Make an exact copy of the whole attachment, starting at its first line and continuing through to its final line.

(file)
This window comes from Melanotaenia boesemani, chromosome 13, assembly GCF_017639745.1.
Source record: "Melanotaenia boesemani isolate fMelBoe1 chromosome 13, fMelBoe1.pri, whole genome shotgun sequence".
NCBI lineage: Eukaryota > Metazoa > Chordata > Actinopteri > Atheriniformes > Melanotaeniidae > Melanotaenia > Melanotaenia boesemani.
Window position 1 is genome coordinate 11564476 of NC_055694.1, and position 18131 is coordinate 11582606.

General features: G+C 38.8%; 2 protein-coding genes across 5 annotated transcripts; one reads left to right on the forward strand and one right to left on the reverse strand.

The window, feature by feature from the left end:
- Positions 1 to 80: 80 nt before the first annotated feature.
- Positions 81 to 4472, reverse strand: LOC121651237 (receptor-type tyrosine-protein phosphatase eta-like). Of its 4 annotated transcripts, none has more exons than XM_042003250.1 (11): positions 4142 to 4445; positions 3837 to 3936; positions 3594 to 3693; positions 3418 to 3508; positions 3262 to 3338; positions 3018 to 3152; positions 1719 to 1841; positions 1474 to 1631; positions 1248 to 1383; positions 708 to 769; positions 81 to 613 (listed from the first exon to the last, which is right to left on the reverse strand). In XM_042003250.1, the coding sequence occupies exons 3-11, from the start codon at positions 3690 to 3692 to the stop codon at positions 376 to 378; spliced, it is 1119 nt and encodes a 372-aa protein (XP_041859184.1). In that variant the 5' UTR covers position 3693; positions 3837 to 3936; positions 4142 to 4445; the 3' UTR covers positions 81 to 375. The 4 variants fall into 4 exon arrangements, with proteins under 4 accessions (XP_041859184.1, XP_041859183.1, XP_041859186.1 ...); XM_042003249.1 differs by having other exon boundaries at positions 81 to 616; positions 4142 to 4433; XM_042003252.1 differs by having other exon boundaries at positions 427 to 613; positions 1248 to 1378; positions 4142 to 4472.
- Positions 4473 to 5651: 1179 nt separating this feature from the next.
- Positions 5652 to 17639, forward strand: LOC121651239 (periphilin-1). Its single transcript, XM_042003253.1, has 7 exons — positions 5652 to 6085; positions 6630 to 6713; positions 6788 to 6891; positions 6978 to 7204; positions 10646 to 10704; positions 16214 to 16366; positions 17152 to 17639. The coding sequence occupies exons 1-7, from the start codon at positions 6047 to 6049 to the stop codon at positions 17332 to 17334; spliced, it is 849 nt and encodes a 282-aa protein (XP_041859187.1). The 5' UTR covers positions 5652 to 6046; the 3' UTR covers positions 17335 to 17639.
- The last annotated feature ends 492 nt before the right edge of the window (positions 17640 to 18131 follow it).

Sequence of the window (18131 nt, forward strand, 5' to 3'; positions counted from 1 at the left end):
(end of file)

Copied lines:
This window comes from Melanotaenia boesemani, chromosome 13, assembly GCF_017639745.1.
Source record: "Melanotaenia boesemani isolate fMelBoe1 chromosome 13, fMelBoe1.pri, whole genome shotgun sequence".
NCBI lineage: Eukaryota > Metazoa > Chordata > Actinopteri > Atheriniformes > Melanotaeniidae > Melanotaenia > Melanotaenia boesemani.
Window position 1 is genome coordinate 11564476 of NC_055694.1, and position 18131 is coordinate 11582606.

General features: G+C 38.8%; 2 protein-coding genes across 5 annotated transcripts; one reads left to right on the forward strand and one right to left on the reverse strand.

The window, feature by feature from the left end:
- Positions 1 to 80: 80 nt before the first annotated feature.
- Positions 81 to 4472, reverse strand: LOC121651237 (receptor-type tyrosine-protein phosphatase eta-like). Of its 4 annotated transcripts, none has more exons than XM_042003250.1 (11): positions 4142 to 4445; positions 3837 to 3936; positions 3594 to 3693; positions 3418 to 3508; positions 3262 to 3338; positions 3018 to 3152; positions 1719 to 1841; positions 1474 to 1631; positions 1248 to 1383; positions 708 to 769; positions 81 to 613 (listed from the first exon to the last, which is right to left on the reverse strand). In XM_042003250.1, the coding sequence occupies exons 3-11, from the start codon at positions 3690 to 3692 to the stop codon at positions 376 to 378; spliced, it is 1119 nt and encodes a 372-aa protein (XP_041859184.1). In that variant the 5' UTR covers position 3693; positions 3837 to 3936; positions 4142 to 4445; the 3' UTR covers positions 81 to 375. The 4 variants fall into 4 exon arrangements, with proteins under 4 accessions (XP_041859184.1, XP_041859183.1, XP_041859186.1 ...); XM_042003249.1 differs by having other exon boundaries at positions 81 to 616; positions 4142 to 4433; XM_042003252.1 differs by having other exon boundaries at positions 427 to 613; positions 1248 to 1378; positions 4142 to 4472.
- Positions 4473 to 5651: 1179 nt separating this feature from the next.
- Positions 5652 to 17639, forward strand: LOC121651239 (periphilin-1). Its single transcript, XM_042003253.1, has 7 exons — positions 5652 to 6085; positions 6630 to 6713; positions 6788 to 6891; positions 6978 to 7204; positions 10646 to 10704; positions 16214 to 16366; positions 17152 to 17639. The coding sequence occupies exons 1-7, from the start codon at positions 6047 to 6049 to the stop codon at positions 17332 to 17334; spliced, it is 849 nt and encodes a 282-aa protein (XP_041859187.1). The 5' UTR covers positions 5652 to 6046; the 3' UTR covers positions 17335 to 17639.
- The last annotated feature ends 492 nt before the right edge of the window (positions 17640 to 18131 follow it).

Sequence of the window (18131 nt, forward strand, 5' to 3'; positions counted from 1 at the left end):